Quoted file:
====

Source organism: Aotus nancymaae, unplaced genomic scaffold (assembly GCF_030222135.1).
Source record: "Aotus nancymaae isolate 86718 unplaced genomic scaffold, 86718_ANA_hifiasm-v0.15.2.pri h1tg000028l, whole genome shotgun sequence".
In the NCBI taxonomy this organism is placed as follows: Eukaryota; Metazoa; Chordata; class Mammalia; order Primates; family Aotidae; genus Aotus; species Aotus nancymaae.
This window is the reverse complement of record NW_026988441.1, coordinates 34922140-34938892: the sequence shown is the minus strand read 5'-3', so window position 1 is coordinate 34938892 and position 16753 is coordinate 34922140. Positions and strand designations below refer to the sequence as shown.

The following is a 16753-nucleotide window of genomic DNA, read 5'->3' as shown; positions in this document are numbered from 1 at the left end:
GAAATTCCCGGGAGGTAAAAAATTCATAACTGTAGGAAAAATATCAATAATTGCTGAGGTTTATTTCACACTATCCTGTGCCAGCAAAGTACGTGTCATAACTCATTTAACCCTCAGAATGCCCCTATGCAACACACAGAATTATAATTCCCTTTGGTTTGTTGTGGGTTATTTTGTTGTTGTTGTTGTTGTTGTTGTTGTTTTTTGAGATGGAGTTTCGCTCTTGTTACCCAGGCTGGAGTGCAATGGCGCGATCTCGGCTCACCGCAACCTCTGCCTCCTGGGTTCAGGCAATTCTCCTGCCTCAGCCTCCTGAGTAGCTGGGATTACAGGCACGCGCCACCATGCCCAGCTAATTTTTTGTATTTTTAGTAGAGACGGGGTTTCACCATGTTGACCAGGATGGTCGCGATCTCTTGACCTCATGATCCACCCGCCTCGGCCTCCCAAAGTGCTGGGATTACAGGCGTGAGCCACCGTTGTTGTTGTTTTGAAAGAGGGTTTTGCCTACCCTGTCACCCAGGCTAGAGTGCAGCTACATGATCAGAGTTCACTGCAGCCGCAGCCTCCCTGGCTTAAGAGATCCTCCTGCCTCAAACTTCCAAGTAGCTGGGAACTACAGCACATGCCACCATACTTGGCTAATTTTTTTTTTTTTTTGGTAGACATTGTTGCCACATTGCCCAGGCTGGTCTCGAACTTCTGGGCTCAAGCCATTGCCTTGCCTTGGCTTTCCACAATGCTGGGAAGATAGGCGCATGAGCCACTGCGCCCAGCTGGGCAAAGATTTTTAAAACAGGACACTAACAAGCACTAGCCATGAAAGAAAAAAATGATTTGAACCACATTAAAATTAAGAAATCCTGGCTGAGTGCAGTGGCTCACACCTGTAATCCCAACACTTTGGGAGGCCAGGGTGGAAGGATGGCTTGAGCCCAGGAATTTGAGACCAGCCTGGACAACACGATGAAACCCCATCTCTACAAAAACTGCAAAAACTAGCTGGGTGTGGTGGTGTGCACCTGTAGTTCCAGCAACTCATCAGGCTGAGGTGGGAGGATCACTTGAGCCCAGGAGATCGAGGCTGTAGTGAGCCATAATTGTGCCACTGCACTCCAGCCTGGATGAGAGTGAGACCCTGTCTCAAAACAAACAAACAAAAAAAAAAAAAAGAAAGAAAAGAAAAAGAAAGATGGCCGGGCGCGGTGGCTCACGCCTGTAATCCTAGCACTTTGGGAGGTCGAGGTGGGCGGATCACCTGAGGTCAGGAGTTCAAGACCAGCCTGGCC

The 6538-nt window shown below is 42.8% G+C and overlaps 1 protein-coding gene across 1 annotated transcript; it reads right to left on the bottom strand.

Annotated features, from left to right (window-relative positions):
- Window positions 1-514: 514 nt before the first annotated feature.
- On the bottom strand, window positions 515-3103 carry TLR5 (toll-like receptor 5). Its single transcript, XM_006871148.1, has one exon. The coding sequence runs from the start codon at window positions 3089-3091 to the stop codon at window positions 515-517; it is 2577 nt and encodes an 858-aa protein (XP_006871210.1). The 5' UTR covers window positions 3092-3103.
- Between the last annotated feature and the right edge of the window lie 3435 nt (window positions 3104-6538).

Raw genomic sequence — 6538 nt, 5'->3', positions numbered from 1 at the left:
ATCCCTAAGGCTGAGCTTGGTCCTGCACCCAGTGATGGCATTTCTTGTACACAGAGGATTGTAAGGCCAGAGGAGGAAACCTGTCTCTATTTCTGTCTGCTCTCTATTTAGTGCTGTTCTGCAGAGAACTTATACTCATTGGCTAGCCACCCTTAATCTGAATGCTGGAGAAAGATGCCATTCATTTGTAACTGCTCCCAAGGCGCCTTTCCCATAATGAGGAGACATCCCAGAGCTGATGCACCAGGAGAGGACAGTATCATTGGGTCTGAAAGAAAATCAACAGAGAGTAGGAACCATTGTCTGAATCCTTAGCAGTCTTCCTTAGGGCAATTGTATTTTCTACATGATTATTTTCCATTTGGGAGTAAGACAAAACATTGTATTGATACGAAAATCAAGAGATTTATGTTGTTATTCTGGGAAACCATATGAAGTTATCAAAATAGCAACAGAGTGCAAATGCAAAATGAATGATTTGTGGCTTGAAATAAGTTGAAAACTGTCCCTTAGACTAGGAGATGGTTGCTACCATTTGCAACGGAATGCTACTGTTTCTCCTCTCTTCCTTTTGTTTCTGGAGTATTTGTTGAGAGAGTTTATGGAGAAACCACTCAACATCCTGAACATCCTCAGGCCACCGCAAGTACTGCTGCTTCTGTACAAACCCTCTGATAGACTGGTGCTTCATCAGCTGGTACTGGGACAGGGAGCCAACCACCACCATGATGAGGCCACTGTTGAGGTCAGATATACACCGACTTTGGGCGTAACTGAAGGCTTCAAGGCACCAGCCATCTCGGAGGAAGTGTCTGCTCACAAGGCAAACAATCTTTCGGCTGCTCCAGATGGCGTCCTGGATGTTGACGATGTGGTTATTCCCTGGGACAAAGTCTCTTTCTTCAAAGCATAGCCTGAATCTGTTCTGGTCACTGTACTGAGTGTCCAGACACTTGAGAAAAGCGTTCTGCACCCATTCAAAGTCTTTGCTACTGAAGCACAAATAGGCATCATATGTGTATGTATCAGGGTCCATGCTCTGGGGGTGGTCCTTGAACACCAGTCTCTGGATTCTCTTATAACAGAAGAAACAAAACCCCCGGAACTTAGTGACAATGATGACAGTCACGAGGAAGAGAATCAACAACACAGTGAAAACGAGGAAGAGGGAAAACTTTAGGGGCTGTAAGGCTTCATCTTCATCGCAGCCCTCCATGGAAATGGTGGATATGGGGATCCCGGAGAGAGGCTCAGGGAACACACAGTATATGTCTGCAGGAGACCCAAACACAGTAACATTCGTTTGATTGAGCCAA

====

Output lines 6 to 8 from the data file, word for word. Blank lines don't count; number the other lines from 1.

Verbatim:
GAAATTCCCGGGAGGTAAAAAATTCATAACTGTAGGAAAAATATCAATAATTGCTGAGGTTTATTTCACACTATCCTGTGCCAGCAAAGTACGTGTCATAACTCATTTAACCCTCAGAATGCCCCTATGCAACACACAGAATTATAATTCCCTTTGGTTTGTTGTGGGTTATTTTGTTGTTGTTGTTGTTGTTGTTGTTGTTTTTTGAGATGGAGTTTCGCTCTTGTTACCCAGGCTGGAGTGCAATGGCGCGATCTCGGCTCACCGCAACCTCTGCCTCCTGGGTTCAGGCAATTCTCCTGCCTCAGCCTCCTGAGTAGCTGGGATTACAGGCACGCGCCACCATGCCCAGCTAATTTTTTGTATTTTTAGTAGAGACGGGGTTTCACCATGTTGACCAGGATGGTCGCGATCTCTTGACCTCATGATCCACCCGCCTCGGCCTCCCAAAGTGCTGGGATTACAGGCGTGAGCCACCGTTGTTGTTGTTTTGAAAGAGGGTTTTGCCTACCCTGTCACCCAGGCTAGAGTGCAGCTACATGATCAGAGTTCACTGCAGCCGCAGCCTCCCTGGCTTAAGAGATCCTCCTGCCTCAAACTTCCAAGTAGCTGGGAACTACAGCACATGCCACCATACTTGGCTAATTTTTTTTTTTTTTTGGTAGACATTGTTGCCACATTGCCCAGGCTGGTCTCGAACTTCTGGGCTCAAGCCATTGCCTTGCCTTGGCTTTCCACAATGCTGGGAAGATAGGCGCATGAGCCACTGCGCCCAGCTGGGCAAAGATTTTTAAAACAGGACACTAACAAGCACTAGCCATGAAAGAAAAAAATGATTTGAACCACATTAAAATTAAGAAATCCTGGCTGAGTGCAGTGGCTCACACCTGTAATCCCAACACTTTGGGAGGCCAGGGTGGAAGGATGGCTTGAGCCCAGGAATTTGAGACCAGCCTGGACAACACGATGAAACCCCATCTCTACAAAAACTGCAAAAACTAGCTGGGTGTGGTGGTGTGCACCTGTAGTTCCAGCAACTCATCAGGCTGAGGTGGGAGGATCACTTGAGCCCAGGAGATCGAGGCTGTAGTGAGCCATAATTGTGCCACTGCACTCCAGCCTGGATGAGAGTGAGACCCTGTCTCAAAACAAACAAACAAAAAAAAAAAAAAGAAAGAAAAGAAAAAGAAAGATGGCCGGGCGCGGTGGCTCACGCCTGTAATCCTAGCACTTTGGGAGGTCGAGGTGGGCGGATCACCTGAGGTCAGGAGTTCAAGACCAGCCTGGCC

The 6538-nt window shown below is 42.8% G+C and overlaps 1 protein-coding gene across 1 annotated transcript; it reads right to left on the bottom strand.

Annotated features, from left to right (window-relative positions):